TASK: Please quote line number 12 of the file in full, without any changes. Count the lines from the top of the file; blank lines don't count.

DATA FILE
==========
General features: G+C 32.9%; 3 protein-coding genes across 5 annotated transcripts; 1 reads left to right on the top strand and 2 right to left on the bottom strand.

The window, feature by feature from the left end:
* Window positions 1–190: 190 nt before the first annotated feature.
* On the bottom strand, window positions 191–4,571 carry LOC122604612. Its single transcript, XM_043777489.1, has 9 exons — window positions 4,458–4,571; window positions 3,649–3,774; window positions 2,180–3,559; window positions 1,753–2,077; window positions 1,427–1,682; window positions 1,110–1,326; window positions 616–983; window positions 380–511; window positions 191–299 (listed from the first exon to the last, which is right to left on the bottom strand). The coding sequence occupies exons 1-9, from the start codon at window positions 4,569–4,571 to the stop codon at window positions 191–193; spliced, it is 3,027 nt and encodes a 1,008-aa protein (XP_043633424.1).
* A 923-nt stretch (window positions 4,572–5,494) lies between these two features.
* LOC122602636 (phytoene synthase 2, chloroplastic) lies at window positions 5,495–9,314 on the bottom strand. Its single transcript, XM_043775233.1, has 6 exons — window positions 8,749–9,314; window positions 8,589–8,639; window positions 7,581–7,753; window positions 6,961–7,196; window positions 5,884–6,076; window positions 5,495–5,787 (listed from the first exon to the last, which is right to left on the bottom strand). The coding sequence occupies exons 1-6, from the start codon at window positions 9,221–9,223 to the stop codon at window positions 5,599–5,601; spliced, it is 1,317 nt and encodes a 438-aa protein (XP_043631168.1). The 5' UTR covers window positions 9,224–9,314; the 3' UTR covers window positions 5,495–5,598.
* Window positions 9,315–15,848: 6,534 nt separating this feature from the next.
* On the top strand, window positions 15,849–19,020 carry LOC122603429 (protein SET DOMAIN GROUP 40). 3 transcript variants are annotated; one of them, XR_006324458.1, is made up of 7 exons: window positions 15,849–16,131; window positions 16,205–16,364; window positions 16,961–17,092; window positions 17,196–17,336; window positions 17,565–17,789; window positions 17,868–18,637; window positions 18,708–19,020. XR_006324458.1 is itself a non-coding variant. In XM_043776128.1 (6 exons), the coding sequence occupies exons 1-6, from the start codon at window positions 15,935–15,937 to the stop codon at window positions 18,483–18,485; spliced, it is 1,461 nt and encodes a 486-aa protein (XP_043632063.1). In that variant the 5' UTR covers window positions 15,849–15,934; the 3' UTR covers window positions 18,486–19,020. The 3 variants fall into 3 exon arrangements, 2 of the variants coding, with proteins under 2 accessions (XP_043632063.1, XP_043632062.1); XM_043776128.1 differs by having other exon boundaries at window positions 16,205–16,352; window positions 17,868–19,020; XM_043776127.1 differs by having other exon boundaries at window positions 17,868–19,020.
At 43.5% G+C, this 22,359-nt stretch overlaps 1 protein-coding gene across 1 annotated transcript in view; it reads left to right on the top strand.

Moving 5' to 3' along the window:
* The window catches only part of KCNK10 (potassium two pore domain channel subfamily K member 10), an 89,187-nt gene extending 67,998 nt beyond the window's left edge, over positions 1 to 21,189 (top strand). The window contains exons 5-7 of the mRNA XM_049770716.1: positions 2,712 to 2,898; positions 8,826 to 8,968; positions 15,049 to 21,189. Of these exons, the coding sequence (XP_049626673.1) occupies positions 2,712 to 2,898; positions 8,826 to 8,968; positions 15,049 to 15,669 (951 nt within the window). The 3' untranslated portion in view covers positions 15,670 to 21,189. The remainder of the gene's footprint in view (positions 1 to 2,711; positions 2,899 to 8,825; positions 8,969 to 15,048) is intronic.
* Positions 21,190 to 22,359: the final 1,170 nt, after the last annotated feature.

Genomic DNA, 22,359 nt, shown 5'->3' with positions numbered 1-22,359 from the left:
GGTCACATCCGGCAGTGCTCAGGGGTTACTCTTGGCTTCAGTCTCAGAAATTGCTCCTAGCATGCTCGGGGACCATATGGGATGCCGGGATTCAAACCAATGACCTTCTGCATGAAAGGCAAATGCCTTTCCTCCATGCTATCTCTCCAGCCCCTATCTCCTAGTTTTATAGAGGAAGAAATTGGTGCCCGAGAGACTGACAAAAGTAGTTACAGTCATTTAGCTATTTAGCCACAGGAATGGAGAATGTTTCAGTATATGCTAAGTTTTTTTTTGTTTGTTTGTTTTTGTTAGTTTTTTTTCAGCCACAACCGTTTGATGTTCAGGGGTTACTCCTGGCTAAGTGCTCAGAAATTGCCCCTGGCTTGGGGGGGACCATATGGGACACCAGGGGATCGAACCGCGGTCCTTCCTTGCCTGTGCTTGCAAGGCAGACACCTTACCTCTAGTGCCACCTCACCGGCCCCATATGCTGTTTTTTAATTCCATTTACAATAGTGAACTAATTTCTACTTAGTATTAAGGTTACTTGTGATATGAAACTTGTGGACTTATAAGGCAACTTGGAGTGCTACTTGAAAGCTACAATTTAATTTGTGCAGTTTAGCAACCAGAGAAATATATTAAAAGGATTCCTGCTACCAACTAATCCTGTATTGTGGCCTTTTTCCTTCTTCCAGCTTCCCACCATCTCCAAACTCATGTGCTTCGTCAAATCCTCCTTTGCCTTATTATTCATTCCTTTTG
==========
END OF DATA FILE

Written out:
* Positions 21,190 to 22,359: the final 1,170 nt, after the last annotated feature.